No. 1: Rondae Hollis-Jefferson
By my estimation, Terry Stotts could have some work to do in terms of toggling some of Portland’s lineups, so as to ensure that both his starters and second unit have capable defensive coverage. One of the first ways they could go about doing that is by adding defense and energy.
Rondae Hollis-Jefferson would have cracked my unofficial “League Pass Must-Watch All-Stars” a season ago, solely through his willingness to hustle for balls, both reachable and well, unreachable.
The Toronto Raptors were a TV fixture, if only to see Hollis-Jefferson diving for the ball, pencil-yellow shoes dangling in the air. In a climate where energy and support are solely internal, Hollis-Jefferson’s efforts should have him on an NBA roster.
Among players to play at least 40 games in 2020-21, only 13 players recovered more loose balls per 36 minutes, and only seven contested more 3-pointers.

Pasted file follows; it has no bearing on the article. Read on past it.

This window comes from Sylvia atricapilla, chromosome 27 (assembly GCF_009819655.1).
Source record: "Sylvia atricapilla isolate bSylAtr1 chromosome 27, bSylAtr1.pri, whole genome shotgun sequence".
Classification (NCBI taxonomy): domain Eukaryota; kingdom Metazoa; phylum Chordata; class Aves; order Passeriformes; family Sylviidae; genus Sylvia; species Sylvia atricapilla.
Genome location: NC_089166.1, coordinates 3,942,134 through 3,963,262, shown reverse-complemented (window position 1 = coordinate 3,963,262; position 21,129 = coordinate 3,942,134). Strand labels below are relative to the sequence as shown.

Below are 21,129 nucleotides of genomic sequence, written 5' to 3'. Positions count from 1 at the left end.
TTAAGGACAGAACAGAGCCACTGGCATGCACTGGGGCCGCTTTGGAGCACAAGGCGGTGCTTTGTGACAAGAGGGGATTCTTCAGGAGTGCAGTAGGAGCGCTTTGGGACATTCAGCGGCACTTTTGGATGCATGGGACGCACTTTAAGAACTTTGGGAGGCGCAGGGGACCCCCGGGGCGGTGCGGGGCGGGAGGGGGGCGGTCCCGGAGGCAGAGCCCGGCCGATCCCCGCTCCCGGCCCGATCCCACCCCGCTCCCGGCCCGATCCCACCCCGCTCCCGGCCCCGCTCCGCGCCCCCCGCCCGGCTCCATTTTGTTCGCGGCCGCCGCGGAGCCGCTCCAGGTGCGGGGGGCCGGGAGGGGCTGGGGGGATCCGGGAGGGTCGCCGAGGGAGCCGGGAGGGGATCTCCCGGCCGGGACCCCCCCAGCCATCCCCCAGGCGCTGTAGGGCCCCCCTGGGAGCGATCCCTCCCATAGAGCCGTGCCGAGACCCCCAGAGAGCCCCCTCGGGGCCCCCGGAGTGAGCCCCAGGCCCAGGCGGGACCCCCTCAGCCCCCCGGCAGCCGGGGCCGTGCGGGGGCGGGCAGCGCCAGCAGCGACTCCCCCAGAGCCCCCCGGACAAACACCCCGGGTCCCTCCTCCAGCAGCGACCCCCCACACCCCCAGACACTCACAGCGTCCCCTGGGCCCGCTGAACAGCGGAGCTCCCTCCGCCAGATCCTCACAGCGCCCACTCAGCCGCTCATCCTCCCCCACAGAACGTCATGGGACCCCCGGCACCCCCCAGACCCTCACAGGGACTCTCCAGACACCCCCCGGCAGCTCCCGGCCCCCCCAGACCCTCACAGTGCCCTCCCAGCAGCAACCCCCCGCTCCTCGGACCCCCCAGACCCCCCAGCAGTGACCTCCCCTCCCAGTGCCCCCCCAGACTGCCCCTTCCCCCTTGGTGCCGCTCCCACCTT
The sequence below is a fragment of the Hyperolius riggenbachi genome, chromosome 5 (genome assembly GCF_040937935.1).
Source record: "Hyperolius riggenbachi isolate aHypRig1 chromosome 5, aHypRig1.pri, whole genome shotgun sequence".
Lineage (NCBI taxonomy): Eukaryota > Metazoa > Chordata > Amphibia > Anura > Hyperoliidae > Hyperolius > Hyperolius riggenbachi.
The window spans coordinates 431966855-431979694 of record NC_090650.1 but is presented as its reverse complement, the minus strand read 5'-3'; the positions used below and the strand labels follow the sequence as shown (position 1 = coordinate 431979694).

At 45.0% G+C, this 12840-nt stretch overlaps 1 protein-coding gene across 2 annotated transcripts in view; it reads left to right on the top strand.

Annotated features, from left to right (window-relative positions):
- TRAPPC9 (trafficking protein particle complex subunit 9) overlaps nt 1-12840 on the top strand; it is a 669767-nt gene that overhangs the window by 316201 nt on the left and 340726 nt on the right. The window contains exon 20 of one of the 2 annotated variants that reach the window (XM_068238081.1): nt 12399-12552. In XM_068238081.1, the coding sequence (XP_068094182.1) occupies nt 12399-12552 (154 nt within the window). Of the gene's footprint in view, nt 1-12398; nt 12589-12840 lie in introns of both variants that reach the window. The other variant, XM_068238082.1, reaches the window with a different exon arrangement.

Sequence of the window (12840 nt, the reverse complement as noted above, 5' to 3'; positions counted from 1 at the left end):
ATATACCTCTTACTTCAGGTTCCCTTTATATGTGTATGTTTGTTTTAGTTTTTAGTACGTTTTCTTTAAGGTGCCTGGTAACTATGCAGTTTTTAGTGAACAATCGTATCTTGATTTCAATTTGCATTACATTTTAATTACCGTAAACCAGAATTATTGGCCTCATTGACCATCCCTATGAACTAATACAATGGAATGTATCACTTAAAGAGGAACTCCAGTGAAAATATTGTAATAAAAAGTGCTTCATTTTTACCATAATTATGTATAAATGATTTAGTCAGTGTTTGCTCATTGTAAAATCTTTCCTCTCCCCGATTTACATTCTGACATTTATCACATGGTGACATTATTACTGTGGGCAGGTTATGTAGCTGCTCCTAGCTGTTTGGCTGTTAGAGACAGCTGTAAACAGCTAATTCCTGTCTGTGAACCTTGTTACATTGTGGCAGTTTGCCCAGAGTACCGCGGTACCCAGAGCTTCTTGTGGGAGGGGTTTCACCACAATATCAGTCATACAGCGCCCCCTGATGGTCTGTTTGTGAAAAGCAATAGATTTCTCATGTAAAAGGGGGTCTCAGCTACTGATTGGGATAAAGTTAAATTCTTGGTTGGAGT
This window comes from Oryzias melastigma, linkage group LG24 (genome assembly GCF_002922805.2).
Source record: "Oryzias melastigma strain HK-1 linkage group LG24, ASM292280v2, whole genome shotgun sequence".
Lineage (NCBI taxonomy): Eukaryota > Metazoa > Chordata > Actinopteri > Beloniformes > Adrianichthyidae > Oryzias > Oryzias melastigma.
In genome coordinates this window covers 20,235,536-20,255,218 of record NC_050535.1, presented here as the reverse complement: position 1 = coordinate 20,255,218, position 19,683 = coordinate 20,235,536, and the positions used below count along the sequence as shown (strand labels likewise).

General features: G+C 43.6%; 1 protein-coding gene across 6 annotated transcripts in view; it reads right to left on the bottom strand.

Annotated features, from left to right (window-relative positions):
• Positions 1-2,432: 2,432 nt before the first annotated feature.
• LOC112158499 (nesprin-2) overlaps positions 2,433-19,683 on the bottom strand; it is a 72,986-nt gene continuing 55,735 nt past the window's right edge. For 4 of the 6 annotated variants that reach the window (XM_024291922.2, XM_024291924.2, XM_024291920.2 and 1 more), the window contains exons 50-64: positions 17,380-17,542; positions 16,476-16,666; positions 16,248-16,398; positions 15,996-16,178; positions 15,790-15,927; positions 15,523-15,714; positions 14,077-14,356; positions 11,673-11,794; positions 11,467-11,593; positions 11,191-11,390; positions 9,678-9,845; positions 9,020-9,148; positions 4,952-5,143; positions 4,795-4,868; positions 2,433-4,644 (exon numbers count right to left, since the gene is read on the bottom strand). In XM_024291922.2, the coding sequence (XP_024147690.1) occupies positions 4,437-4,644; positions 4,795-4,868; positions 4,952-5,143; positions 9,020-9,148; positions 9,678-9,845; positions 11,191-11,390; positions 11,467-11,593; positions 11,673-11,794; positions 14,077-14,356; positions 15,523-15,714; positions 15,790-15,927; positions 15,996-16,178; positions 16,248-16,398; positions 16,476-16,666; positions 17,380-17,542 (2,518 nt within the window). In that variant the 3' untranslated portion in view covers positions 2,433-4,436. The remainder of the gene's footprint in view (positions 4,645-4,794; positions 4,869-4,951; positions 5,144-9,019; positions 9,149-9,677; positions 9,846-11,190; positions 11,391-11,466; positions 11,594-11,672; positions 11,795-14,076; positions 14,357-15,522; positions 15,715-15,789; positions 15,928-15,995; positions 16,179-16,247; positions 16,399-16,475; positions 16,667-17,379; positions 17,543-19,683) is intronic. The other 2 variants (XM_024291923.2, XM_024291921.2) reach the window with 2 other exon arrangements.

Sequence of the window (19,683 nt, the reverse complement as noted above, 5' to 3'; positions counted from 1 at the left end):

It might create a scenario of too many cooks in the kitchen for Portland, since they already have Derrick Jones Jr., Gary Trent Jr., and Robert Covington, the former and latter of the three being great defenders, but not shooters. Putting Hollis-Jefferson’s career 21.3 3-point percentage in that mix could muck up spacing, but there’s value nonetheless.
We can sit here and discuss the hustle and grit, but here’s a statistic to stick in your back pocket, courtesy of Krishna Narsu of Nylon Calculus and The BBall Index’s Patrick Miller: the positions he defended divided basically into fifths, highlighting his viselike defensive approach and versatility. Pre-bubble, it rounded out to:
- 18 percent of time defending point guards
- 24 percent of time defending shooting guards
- 19 percent of time defending small forwards
- 21 percent defending power forwards
- 18 percent defending centers.
Those who’ve longed for defensive supremacy from the Portland Trail Blazers likely can’t help but salivate thinking about a potential “switch everything on the perimeter” lineup with Covington, Jones Jr., and Hollis-Jefferson, among others.
There’s some obvious interest. After all, Portland drafted him in 2015, and sent him off. Why not go full-on Harry Giles and bring it full circle?